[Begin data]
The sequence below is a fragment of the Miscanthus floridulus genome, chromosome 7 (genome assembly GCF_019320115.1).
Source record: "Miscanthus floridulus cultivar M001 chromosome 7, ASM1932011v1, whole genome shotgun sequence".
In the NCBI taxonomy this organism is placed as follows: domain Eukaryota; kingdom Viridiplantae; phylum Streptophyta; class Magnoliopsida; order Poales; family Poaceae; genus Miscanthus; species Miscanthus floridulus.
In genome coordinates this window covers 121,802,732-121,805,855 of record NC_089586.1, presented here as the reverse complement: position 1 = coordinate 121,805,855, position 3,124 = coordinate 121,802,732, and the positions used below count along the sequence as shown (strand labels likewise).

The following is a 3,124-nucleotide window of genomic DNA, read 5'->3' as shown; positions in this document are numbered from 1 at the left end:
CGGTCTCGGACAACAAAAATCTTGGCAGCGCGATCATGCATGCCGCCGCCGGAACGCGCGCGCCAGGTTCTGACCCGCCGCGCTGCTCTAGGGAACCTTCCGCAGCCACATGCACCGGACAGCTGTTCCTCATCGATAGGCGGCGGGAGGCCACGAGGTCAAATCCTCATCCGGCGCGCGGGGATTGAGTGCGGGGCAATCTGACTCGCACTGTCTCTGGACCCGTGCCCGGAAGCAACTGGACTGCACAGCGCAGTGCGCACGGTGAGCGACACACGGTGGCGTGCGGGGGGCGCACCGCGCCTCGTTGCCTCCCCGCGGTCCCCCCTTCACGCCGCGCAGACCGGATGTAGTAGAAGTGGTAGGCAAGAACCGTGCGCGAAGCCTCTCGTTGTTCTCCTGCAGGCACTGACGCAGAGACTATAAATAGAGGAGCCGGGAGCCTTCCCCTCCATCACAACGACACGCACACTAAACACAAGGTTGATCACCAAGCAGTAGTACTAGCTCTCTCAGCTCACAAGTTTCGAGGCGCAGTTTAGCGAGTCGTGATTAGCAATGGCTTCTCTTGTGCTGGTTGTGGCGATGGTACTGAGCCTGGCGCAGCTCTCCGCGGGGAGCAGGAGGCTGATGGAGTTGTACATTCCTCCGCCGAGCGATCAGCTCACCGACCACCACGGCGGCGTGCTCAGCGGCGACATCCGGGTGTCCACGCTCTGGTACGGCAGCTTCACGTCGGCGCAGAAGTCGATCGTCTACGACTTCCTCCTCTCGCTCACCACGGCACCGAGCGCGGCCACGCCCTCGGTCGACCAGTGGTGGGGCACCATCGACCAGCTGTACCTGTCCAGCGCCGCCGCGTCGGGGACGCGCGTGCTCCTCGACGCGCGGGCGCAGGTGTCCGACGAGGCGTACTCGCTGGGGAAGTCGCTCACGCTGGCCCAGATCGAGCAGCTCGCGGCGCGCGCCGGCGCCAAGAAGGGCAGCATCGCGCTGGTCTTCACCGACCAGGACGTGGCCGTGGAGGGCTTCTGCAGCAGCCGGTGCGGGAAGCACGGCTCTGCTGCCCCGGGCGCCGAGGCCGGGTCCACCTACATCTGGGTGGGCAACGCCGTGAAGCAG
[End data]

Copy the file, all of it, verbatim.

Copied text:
The sequence below is a fragment of the Miscanthus floridulus genome, chromosome 7 (genome assembly GCF_019320115.1).
Source record: "Miscanthus floridulus cultivar M001 chromosome 7, ASM1932011v1, whole genome shotgun sequence".
In the NCBI taxonomy this organism is placed as follows: domain Eukaryota; kingdom Viridiplantae; phylum Streptophyta; class Magnoliopsida; order Poales; family Poaceae; genus Miscanthus; species Miscanthus floridulus.
In genome coordinates this window covers 121,802,732-121,805,855 of record NC_089586.1, presented here as the reverse complement: position 1 = coordinate 121,805,855, position 3,124 = coordinate 121,802,732, and the positions used below count along the sequence as shown (strand labels likewise).

The following is a 3,124-nucleotide window of genomic DNA, read 5'->3' as shown; positions in this document are numbered from 1 at the left end:
CGGTCTCGGACAACAAAAATCTTGGCAGCGCGATCATGCATGCCGCCGCCGGAACGCGCGCGCCAGGTTCTGACCCGCCGCGCTGCTCTAGGGAACCTTCCGCAGCCACATGCACCGGACAGCTGTTCCTCATCGATAGGCGGCGGGAGGCCACGAGGTCAAATCCTCATCCGGCGCGCGGGGATTGAGTGCGGGGCAATCTGACTCGCACTGTCTCTGGACCCGTGCCCGGAAGCAACTGGACTGCACAGCGCAGTGCGCACGGTGAGCGACACACGGTGGCGTGCGGGGGGCGCACCGCGCCTCGTTGCCTCCCCGCGGTCCCCCCTTCACGCCGCGCAGACCGGATGTAGTAGAAGTGGTAGGCAAGAACCGTGCGCGAAGCCTCTCGTTGTTCTCCTGCAGGCACTGACGCAGAGACTATAAATAGAGGAGCCGGGAGCCTTCCCCTCCATCACAACGACACGCACACTAAACACAAGGTTGATCACCAAGCAGTAGTACTAGCTCTCTCAGCTCACAAGTTTCGAGGCGCAGTTTAGCGAGTCGTGATTAGCAATGGCTTCTCTTGTGCTGGTTGTGGCGATGGTACTGAGCCTGGCGCAGCTCTCCGCGGGGAGCAGGAGGCTGATGGAGTTGTACATTCCTCCGCCGAGCGATCAGCTCACCGACCACCACGGCGGCGTGCTCAGCGGCGACATCCGGGTGTCCACGCTCTGGTACGGCAGCTTCACGTCGGCGCAGAAGTCGATCGTCTACGACTTCCTCCTCTCGCTCACCACGGCACCGAGCGCGGCCACGCCCTCGGTCGACCAGTGGTGGGGCACCATCGACCAGCTGTACCTGTCCAGCGCCGCCGCGTCGGGGACGCGCGTGCTCCTCGACGCGCGGGCGCAGGTGTCCGACGAGGCGTACTCGCTGGGGAAGTCGCTCACGCTGGCCCAGATCGAGCAGCTCGCGGCGCGCGCCGGCGCCAAGAAGGGCAGCATCGCGCTGGTCTTCACCGACCAGGACGTGGCCGTGGAGGGCTTCTGCAGCAGCCGGTGCGGGAAGCACGGCTCTGCTGCCCCGGGCGCCGAGGCCGGGTCCACCTACATCTGGGTGGGCAACGCCGTGAAGCAG